Dear Haijin, visitors and travelers,
My excuses for being late with this episode, but ... well as you could have read in the CD-Extra of yesterday, I am in the nightshift and that makes my day a little bit different.
This month we are exploring the haiku writing techniques which were used by Matsuo Basho, so this month it's all about trying to write our haiku in the way of Basho. Today's episode is about "riddle" and it was one of the episodes of our last series of Carpe Diem Haiku Writing Techniques.
As a young haiku poet (maybe he was 20 something) Basho wrote haiku and one of the first poems he wrote and which have been saved was the following haiku in which he used this "riddle" technique:
has spring come
or the year gone away?
second last day
© Basho (Tr. Jane Reichhold)
|first sign of spring, Magnolia blossom|
The riddle is one of the oldest poetical techniques as well as a device to preserve and transmit spiritual knowledge. Zen Buddhists retain this lineage with the koan. It takes some explaining of culture and time-keeping to figure out the riddle in Basho's poem, but that I will give you later in this episode.
First I love to "dive" in the matter of the koan, the impossible question that brings you enlightenment.
The monk himself in his seeking is the koan. Realization of this is the insight; the response to the koan [...] Subject and object - this is two hands clapping. When the monk realizes that the koan is not merely an object of consciousness but is also he himself as the activity of seeking an answer to the koan, then subject and object are no longer separate and distinct [...] This is one hand clapping.
Okay back to our haiku for today to explore the haiku writing technique used by Basho further.
from a treetop
emptiness dropped down
in a cicada shell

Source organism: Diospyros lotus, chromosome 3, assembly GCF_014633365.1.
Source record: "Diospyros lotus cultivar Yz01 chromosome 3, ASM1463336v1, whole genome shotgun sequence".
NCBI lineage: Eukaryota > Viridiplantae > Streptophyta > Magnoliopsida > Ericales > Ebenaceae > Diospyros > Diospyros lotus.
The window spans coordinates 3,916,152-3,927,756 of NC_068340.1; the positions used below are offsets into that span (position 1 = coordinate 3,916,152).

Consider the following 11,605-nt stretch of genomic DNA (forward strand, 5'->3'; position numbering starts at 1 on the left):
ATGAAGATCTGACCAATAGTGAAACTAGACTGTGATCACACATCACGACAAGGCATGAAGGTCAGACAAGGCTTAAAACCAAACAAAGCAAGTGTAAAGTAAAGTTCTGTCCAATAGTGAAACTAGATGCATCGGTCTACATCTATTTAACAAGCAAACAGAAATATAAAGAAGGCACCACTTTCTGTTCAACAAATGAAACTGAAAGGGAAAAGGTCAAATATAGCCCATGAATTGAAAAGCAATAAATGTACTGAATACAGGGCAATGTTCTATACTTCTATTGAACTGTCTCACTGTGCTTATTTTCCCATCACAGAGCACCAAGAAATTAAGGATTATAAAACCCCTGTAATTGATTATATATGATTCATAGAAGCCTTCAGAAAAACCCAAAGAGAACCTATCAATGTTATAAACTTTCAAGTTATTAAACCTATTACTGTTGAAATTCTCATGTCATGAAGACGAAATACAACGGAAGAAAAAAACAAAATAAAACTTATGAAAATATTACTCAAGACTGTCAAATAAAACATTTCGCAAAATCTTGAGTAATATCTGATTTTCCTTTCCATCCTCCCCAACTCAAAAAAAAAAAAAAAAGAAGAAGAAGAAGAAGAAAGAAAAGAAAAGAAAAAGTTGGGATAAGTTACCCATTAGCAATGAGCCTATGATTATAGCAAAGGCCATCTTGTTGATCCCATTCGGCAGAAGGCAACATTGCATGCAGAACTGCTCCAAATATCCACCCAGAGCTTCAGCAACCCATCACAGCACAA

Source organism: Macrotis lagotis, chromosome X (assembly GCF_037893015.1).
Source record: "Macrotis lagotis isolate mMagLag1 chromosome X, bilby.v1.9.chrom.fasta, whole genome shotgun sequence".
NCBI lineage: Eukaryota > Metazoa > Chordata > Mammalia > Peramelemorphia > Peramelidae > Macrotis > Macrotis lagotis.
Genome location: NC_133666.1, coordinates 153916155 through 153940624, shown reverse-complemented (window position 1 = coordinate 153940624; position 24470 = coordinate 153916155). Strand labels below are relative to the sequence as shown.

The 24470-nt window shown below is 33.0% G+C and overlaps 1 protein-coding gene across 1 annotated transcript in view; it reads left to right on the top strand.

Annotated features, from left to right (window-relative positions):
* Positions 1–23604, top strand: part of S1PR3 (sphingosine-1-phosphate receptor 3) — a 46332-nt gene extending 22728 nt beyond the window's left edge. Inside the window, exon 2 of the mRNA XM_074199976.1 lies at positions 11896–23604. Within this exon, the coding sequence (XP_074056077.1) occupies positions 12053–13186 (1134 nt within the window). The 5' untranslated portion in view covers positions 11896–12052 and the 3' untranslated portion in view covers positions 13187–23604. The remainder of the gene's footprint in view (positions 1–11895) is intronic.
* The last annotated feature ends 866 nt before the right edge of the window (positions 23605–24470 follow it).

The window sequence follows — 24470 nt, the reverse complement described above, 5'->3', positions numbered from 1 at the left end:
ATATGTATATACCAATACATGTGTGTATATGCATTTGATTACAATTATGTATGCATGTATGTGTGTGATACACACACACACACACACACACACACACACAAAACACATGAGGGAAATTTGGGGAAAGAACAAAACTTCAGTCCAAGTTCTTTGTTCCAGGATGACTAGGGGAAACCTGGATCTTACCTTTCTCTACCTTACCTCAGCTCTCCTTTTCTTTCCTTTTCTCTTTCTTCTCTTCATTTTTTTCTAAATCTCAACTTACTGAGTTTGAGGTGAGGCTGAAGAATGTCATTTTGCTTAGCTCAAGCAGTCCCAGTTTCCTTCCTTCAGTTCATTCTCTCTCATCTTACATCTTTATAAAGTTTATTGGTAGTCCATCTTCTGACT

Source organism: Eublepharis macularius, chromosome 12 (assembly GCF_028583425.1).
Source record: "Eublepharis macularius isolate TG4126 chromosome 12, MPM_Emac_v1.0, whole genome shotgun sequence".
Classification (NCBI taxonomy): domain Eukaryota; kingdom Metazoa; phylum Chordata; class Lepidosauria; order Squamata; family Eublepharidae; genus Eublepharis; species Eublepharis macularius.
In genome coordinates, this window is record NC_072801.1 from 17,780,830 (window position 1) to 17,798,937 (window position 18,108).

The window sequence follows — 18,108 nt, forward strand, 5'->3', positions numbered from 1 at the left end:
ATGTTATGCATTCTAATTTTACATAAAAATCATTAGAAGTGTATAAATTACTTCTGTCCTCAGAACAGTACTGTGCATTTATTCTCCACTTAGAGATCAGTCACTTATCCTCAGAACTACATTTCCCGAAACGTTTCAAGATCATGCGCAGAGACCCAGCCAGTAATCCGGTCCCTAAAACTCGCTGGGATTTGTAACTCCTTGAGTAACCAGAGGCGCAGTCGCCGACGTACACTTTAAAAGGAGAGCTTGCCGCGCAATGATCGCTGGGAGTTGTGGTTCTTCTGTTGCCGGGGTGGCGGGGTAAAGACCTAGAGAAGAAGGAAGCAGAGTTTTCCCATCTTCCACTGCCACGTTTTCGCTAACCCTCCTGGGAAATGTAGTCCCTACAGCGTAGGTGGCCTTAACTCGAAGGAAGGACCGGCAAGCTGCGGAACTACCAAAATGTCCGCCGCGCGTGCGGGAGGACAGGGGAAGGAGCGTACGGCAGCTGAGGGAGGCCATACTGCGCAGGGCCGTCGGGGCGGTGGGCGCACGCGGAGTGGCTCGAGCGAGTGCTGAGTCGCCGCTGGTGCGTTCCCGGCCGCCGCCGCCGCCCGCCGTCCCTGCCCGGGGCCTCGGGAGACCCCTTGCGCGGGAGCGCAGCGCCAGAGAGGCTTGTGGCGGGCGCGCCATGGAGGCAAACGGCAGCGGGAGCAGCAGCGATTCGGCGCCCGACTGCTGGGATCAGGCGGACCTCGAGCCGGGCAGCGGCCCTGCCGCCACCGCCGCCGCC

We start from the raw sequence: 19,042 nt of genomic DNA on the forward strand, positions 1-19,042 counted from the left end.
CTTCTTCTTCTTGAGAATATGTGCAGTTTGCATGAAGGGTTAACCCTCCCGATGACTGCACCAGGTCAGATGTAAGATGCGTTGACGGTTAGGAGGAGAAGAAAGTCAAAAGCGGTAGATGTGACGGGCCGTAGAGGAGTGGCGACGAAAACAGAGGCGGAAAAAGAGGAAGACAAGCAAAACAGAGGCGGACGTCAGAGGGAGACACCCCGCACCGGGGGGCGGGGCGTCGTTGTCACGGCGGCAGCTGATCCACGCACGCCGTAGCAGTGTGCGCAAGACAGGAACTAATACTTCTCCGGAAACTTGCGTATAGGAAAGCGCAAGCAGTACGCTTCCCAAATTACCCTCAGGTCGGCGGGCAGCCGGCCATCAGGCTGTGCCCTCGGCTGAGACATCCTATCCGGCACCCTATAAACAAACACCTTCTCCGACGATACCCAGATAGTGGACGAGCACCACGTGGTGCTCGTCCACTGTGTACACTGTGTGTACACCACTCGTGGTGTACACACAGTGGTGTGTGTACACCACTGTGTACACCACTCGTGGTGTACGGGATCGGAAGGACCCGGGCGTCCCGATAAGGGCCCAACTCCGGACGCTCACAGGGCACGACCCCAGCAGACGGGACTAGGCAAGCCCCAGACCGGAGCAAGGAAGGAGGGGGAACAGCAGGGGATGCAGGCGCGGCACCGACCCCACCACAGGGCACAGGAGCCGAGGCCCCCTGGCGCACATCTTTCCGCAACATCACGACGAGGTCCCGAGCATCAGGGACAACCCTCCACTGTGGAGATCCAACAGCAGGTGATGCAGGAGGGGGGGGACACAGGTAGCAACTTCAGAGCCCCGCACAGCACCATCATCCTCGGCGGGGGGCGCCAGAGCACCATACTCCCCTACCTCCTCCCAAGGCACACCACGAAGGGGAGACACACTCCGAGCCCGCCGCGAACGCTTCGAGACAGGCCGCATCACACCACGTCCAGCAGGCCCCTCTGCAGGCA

© Basho (Tr. Jane Reichhold)
I think you can remember this haiku very well, because we have had this one not so long ago here at Carpe Diem (May 8th, 2015). You can find that post HERE.
The trick in using this technique is to state the riddle in as puzzling terms as possible. What can one say so that the reader cannot easily figure out the answer? The more intriguing the setup, and the closer the correlation between the images, the better the haiku seems to work. The old masters' favorite tricks with riddles ran along these lines: "Is that a flower falling or a butterfly?" or "Is that snow on the plum branch or the blossoms?" and the all-time favorite: "Am I a butterfly dreaming I am a man or a man dreaming I am a butterfly?"
Sometimes the riddle is not actually set up as a question but makes a statement of improbability. At times the author supplies the answer of how this other reality can be; at other times the reader is left to find the solution.
It's a wonderful haiku writing technique I think, but I also think that it isn't easy to work with this technique. So ... good luck!
Here is my attempt to write a haiku in which this haiku writing technique "riddle" is used:
I have given it several tries, but I couldn't really come up with a haiku in which this technique is used, maybe it's because of the time of day (I am in the nightshift), maybe I am not that good in writing haiku with this technique. So I have ran through my archive and found the following haiku, which I used in our 2nd series of CD-HWT:
entering the realm of the clouds
This episode is NOW OPEN for your submissions and will remain open until March 14th at noon (CET). I will try to publish our next episode, forest, later on. For now ... have fun!